Saint Tommaso da Cori

Originally named, Francesco Antonio Placidi was born to poor parents on June 4, 1655, in Cori near Rome. As a child, he was called “the little saint”.  He was a shepherd as he grew up. Placidi was holy and learned about the Order of Friars Minor. Both his parents died around the time he turned fourteen.  He had to care for his two sisters and find them, husbands. Placidi was devoted to God.  As soon as his sisters were married, he chose to enter consecrated life. He became a friar and entered the Order of Friars Minor

In 1683, after completing his studies, he was ordained a priest.   He was appointed as the assistant master of novices in Orvieto. He learned of the hermit life which was re-emerging.  He joined a hermitage where he lived until his death except for a brief period of time in which he was the guardian of a hermitage he founded.  

Father Tommaso followed the model of hermit life that Francis of Assisi had established.  He didn’t remain enclosed within the hermitage but would preach in the small village.  He was known for his simple messages of the Gospel and was called the “Apostle of the Sublicense” He was known as a man of deep contemplation on the Gospel.  He often spent the night in the convent’s chapel in silent meditation.  Placidi died in peace in his sleep at the beginning of 1729 in Civitella

The sainthood process began July 15, 1737, when Pope Clement XII called  Placidi Servant of God.  Pope Pius VI declared the friar  Venerable on August 1, 1778, Pope John Paul II canonized the friar in Saint Peter’s Square on November 21, 1999.

Patron Saint Missionary Sisters Servants of the Holy Spirit – Blessed Helena Stollenwerk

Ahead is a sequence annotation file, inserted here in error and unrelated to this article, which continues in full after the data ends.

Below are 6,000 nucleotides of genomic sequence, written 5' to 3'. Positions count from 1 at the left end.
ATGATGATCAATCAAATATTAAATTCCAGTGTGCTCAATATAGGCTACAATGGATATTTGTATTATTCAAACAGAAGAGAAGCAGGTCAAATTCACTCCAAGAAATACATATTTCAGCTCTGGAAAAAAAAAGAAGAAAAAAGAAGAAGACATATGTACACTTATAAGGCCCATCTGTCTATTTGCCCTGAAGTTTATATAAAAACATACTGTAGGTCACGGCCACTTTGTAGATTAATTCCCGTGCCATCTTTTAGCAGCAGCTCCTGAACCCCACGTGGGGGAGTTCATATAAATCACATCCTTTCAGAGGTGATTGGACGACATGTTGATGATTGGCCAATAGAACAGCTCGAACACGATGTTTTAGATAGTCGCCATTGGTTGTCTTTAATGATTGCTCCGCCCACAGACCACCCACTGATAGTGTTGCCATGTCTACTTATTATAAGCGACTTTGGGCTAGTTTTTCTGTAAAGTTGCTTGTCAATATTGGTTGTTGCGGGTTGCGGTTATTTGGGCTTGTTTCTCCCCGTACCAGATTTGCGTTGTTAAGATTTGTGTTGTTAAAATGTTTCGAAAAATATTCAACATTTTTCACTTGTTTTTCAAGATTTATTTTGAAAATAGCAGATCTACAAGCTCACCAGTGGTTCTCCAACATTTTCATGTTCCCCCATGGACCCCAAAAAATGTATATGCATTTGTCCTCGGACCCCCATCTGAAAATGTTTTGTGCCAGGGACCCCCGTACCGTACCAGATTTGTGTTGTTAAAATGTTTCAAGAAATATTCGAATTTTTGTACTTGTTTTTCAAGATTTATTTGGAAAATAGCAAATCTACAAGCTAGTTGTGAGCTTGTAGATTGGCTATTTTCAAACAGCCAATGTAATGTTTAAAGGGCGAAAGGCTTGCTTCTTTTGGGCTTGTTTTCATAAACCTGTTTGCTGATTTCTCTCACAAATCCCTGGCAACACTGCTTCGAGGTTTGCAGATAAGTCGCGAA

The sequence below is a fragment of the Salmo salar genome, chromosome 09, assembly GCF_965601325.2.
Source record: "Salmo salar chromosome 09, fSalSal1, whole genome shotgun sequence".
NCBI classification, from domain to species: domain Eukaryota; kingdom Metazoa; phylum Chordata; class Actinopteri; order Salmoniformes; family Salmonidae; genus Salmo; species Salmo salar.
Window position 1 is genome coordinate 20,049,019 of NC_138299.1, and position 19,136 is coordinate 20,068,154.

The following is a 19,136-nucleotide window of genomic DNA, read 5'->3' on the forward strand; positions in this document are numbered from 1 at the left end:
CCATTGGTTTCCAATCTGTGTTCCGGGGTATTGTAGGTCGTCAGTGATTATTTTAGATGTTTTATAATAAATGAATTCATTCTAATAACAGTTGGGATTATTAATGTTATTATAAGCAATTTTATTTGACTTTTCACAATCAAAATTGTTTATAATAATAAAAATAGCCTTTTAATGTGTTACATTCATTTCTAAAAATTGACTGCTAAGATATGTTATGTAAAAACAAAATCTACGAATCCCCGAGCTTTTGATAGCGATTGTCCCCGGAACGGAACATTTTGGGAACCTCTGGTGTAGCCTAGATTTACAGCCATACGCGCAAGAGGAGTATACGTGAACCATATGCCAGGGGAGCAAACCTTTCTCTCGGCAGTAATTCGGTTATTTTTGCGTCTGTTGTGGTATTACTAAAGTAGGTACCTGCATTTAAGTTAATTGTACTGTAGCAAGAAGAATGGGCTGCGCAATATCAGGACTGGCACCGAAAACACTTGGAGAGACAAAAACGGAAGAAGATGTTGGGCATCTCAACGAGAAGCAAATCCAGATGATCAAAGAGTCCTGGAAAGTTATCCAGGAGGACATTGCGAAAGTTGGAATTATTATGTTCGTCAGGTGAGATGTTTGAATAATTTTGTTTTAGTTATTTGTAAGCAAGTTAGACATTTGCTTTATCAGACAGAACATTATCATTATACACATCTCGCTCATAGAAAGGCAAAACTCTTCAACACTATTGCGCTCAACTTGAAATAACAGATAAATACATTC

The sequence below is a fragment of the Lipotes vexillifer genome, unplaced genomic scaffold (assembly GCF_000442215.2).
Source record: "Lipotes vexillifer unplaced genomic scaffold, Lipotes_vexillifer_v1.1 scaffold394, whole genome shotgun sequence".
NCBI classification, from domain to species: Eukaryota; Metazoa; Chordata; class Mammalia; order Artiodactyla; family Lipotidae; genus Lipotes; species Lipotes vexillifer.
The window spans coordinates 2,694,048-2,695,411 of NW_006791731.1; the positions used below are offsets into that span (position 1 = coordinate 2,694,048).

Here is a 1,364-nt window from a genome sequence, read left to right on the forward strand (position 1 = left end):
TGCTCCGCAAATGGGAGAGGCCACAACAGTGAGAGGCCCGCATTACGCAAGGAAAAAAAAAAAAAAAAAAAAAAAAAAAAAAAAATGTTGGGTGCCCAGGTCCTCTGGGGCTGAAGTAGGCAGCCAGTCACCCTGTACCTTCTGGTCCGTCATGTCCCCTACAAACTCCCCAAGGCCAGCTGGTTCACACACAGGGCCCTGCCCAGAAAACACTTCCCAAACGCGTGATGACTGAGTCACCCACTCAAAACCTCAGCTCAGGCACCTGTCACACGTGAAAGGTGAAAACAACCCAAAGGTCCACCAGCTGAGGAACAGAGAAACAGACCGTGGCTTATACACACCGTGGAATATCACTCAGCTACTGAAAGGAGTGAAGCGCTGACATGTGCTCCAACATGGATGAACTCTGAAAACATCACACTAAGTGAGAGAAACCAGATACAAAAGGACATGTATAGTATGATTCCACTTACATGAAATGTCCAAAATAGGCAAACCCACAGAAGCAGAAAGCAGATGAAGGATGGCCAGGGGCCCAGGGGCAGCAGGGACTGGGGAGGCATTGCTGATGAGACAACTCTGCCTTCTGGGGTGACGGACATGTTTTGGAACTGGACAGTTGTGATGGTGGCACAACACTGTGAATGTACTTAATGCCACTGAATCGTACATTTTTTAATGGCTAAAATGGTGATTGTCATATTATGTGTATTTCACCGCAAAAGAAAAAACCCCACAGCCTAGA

Helena Stollenwerk was born on November 28, 1852, to Hans Peter Stollenwerk and his third wife Anna Bongard She had one sister, Caroline. Her Father died with she was just seven years old.  Her mother remarried the following year to a man with three daughters from a previous marriage.  The youngest daughter became a very close friend to Helena. 

As a child, she dreamed of going on mission trips to China.  She tried to find a convent that sent missionaries around the world, but she was not able to find one.  

In 1882 she met Arnold Janssen, who was in the Netherlands at the time.  He encouraged her idea of beginning a new religious group for women.  For a time she served at Janssen’s St. Michael the Archangel Mission House.  In 1884, she was joined by Hendrina Stenmanns.

On December 8, 1889, Stollenwerk became of postulant of a women’s congregation began by Janssen, the Missionary Sisters Servants of the Holy Spirit.  She made her vows on March 12, 1894.  She became abbess of the congregation on August 12, 1898.